Step 1, Part 1: What Can I Afford?

Page 2 of 17

Brake for Budgets

Repair man working on car breaks.

Slam on your brakes if you’re buying a car without a budget! According to, most people have only a vague idea of what they can afford when shopping for a new car.

Before you find yourself unable to make payments, gas up or afford maintenance, examine your bank account and your budget. Be sure to think beyond the monthly payment and leave room in your budget for other costs related to auto ownership.

For example, here are a few ways buying a car will impact your budget:

Monthly Payment

If you currently have a car payment, consider the cost of the vehicle you want to buy. Will it increase or decrease your monthly payment? If your payment goes up, can you afford it? Where in your budget will that extra money come from? If your payment goes down, consider putting the difference into a savings account or shifting it to other financial priorities.

If you don’t currently have a car payment, then you’ll have to figure out how to budget for an entirely new expense.


Which car costs more to insure: a luxury car with all the available safety features or a standard model economy car? According to, the economy car might be cheaper to insure, but it depends on how much the luxury car costs to repair or how likely it is to be stolen.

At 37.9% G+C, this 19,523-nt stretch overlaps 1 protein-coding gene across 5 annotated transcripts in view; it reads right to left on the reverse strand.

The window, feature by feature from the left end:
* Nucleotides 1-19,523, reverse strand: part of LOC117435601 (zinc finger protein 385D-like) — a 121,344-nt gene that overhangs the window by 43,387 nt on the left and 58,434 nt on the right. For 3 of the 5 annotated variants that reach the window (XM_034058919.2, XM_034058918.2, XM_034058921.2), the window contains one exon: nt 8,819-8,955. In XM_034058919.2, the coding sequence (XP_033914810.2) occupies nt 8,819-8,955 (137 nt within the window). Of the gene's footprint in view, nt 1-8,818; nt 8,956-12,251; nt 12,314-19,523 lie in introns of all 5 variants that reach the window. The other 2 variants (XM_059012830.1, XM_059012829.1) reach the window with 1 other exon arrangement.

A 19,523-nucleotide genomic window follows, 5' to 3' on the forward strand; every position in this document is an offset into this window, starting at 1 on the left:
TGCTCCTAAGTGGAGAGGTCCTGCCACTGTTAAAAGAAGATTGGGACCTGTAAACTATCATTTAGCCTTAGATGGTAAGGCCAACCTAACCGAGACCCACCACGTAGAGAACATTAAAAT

When looking for a car, research how different types of vehicles will affect your insurance rates. Call your insurance agent to request quotes based on a few models you’re interested in. This may make the difference between a turbo-charged engine and a minivan.

Fuel & Maintenance

Just because you can afford the loan payments on a restored classic or impressive monster truck doesn’t mean that you can afford to keep it running. With gas prices fluctuating constantly, it’s essential to think of your monthly fuel costs as a part of the total cost of buying a vehicle. Check out this gas mileage impact calculator to help you compare the gas mileage of a wide range of vehicles.

When considering fuel costs, perhaps the economy car looks a little better than that monster truck. Well, what about that mint-condition classic car whose previous owner only drove it on Sundays?

This is where maintenance costs come in. Here are a few things to think about regarding vehicle maintenance:

  • Where was the car made?
  • How do you order the parts?
  • What types of mechanics are trained to work on the car?
  • How long does it take to order parts?
  • What will you do without a car while it is being repaired?

The classic car might sound like a great deal but if you have to wait three weeks to order parts from Australia and rent another car to get to and from work, maybe this isn’t the car for you either.

Of course, if your budget is on track, you save regularly and make enough to easily cover the costs without sacrificing your financial goals or security, then the sky is the limit for you. Just remember, a car can’t help you build wealth since you likely won’t get back what you put into it.

If you need help creating a budget, check out our budgeting information for help.

« Previous Page  |  Next Page »